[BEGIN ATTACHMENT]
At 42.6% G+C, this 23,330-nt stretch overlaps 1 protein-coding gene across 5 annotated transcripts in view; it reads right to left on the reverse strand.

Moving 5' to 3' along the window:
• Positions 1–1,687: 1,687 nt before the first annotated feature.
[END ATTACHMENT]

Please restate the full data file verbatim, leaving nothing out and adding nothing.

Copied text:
At 42.6% G+C, this 23,330-nt stretch overlaps 1 protein-coding gene across 5 annotated transcripts in view; it reads right to left on the reverse strand.

Moving 5' to 3' along the window:
• Positions 1–1,687: 1,687 nt before the first annotated feature.